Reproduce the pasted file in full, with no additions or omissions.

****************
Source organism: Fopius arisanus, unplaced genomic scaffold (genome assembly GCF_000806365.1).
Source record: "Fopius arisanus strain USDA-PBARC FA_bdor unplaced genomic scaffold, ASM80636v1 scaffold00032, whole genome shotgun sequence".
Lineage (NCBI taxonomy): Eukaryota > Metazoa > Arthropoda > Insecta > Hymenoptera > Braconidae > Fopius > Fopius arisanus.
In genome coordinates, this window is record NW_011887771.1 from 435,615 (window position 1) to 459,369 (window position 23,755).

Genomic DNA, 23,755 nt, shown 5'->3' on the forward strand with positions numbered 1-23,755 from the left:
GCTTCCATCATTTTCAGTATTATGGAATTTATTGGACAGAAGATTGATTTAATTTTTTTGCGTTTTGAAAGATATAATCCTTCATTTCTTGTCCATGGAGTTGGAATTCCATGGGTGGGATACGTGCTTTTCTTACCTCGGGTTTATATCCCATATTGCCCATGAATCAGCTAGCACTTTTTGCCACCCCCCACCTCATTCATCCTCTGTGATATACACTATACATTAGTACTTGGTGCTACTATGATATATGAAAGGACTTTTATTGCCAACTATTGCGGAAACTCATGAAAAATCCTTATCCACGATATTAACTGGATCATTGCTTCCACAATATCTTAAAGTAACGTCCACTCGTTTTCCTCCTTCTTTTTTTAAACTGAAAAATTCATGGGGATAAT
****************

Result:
Source organism: Fopius arisanus, unplaced genomic scaffold (genome assembly GCF_000806365.1).
Source record: "Fopius arisanus strain USDA-PBARC FA_bdor unplaced genomic scaffold, ASM80636v1 scaffold00032, whole genome shotgun sequence".
Lineage (NCBI taxonomy): Eukaryota > Metazoa > Arthropoda > Insecta > Hymenoptera > Braconidae > Fopius > Fopius arisanus.
In genome coordinates, this window is record NW_011887771.1 from 435,615 (window position 1) to 459,369 (window position 23,755).

Genomic DNA, 23,755 nt, shown 5'->3' on the forward strand with positions numbered 1-23,755 from the left:
GCTTCCATCATTTTCAGTATTATGGAATTTATTGGACAGAAGATTGATTTAATTTTTTTGCGTTTTGAAAGATATAATCCTTCATTTCTTGTCCATGGAGTTGGAATTCCATGGGTGGGATACGTGCTTTTCTTACCTCGGGTTTATATCCCATATTGCCCATGAATCAGCTAGCACTTTTTGCCACCCCCCACCTCATTCATCCTCTGTGATATACACTATACATTAGTACTTGGTGCTACTATGATATATGAAAGGACTTTTATTGCCAACTATTGCGGAAACTCATGAAAAATCCTTATCCACGATATTAACTGGATCATTGCTTCCACAATATCTTAAAGTAACGTCCACTCGTTTTCCTCCTTCTTTTTTTAAACTGAAAAATTCATGGGGATAAT